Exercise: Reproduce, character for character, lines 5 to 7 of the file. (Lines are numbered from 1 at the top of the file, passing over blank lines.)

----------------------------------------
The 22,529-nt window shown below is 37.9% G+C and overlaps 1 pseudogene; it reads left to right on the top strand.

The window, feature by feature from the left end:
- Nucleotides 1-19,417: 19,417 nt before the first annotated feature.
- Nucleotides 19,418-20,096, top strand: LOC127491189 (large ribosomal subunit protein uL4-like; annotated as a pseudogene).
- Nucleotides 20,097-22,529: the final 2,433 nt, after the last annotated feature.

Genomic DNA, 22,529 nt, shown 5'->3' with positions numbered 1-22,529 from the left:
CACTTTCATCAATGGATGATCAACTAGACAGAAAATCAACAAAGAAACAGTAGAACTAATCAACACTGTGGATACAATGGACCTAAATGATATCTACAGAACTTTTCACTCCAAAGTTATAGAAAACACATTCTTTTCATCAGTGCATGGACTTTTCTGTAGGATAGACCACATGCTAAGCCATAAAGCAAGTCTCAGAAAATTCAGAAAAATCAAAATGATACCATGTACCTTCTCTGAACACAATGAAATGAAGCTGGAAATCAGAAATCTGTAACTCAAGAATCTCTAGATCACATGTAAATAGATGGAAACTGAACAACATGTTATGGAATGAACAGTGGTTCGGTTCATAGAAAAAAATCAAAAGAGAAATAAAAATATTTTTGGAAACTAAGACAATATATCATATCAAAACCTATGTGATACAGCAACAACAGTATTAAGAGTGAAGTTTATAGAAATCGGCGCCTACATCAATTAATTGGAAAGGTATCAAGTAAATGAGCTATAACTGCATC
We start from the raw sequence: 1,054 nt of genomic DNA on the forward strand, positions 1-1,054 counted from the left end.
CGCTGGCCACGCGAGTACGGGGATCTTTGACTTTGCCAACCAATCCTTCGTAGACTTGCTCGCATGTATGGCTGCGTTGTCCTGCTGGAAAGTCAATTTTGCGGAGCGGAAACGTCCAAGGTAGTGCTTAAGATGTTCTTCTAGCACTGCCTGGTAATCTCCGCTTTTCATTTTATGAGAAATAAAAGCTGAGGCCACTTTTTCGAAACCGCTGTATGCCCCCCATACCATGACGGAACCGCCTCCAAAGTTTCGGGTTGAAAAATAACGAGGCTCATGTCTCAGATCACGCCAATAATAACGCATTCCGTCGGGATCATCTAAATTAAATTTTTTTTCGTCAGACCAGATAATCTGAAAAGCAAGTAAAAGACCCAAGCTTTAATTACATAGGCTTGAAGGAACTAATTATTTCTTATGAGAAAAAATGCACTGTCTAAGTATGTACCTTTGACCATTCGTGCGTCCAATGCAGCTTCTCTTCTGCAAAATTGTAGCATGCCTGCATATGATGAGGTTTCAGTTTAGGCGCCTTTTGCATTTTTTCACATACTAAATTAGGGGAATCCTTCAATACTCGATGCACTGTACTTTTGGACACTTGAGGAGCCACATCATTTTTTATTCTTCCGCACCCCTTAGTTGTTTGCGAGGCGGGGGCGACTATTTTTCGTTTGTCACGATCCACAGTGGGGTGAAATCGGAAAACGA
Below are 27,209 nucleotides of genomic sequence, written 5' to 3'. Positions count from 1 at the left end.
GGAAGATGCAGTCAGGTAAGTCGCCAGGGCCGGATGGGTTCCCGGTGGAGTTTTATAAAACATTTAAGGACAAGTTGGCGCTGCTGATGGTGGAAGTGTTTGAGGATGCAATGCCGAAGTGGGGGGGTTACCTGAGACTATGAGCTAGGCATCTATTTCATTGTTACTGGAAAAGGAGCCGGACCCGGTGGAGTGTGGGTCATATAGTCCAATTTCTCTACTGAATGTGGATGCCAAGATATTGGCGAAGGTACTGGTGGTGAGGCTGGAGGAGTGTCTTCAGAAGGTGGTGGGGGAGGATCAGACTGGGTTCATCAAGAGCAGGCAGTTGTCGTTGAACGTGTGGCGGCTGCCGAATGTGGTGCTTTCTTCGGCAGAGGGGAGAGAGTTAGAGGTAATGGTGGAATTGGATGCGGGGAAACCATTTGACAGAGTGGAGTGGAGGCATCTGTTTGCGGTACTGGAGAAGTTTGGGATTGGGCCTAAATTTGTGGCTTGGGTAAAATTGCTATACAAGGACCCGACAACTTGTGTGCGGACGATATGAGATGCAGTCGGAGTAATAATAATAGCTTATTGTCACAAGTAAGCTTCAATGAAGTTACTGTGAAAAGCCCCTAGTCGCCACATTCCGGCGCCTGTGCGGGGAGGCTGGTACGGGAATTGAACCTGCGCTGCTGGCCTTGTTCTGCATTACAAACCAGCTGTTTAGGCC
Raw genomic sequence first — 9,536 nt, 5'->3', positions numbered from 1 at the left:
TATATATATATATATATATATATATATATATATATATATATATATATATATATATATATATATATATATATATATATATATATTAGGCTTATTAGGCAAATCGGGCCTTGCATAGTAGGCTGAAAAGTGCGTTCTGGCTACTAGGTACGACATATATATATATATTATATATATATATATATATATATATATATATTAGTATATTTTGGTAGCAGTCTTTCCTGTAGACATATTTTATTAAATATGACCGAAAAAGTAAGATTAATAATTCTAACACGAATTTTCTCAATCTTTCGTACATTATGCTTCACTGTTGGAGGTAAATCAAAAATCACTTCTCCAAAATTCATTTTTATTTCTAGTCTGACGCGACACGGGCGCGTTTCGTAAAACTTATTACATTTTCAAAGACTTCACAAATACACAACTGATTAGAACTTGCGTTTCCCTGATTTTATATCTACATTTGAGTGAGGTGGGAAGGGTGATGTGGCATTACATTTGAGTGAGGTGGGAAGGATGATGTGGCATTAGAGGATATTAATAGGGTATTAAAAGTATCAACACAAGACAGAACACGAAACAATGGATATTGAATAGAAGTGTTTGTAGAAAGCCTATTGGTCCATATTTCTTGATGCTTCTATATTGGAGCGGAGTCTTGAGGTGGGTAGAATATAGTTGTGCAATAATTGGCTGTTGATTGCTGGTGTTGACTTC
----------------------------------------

- Nucleotides 20,097-22,529: the final 2,433 nt, after the last annotated feature.

Genomic DNA, 22,529 nt, shown 5'->3' with positions numbered 1-22,529 from the left:
CACTTTCATCAATGGATGATCAACTAGACAGAAAATCAACAAAGAAACAGTAGAACTAATCAACACTGTGGATACAATGGACCTAAATGATATCTACAGAACTTTTCACTCCAAAGTTATAGAAAACACATTCTTTTCATCAGTGCATGGACTTTTCTGTAGGATAGACCACATGCTAAGCCATAAAGCAAGTCTCAGAAAATTCAGAAAAATCAAAATGATACCATGTACCTTCTCTGAACACAATGAAATGAAGCTGGAAATCAGAAATCTGTAACTCAAGAATCTCTAGATCACATGTAAATAGATGGAAACTGAACAACATGTTATGGAATGAACAGTGGTTCGGTTCATAGAAAAAAATCAAAAGAGAAATAAAAATATTTTTGGAAACTAAGACAATATATCATATCAAAACCTATGTGATACAGCAACAACAGTATTAAGAGTGAAGTTTATAGAAATCGGCGCCTACATCAATTAATTGGAAAGGTATCAAGTAAATGAGCTATAACTGCATC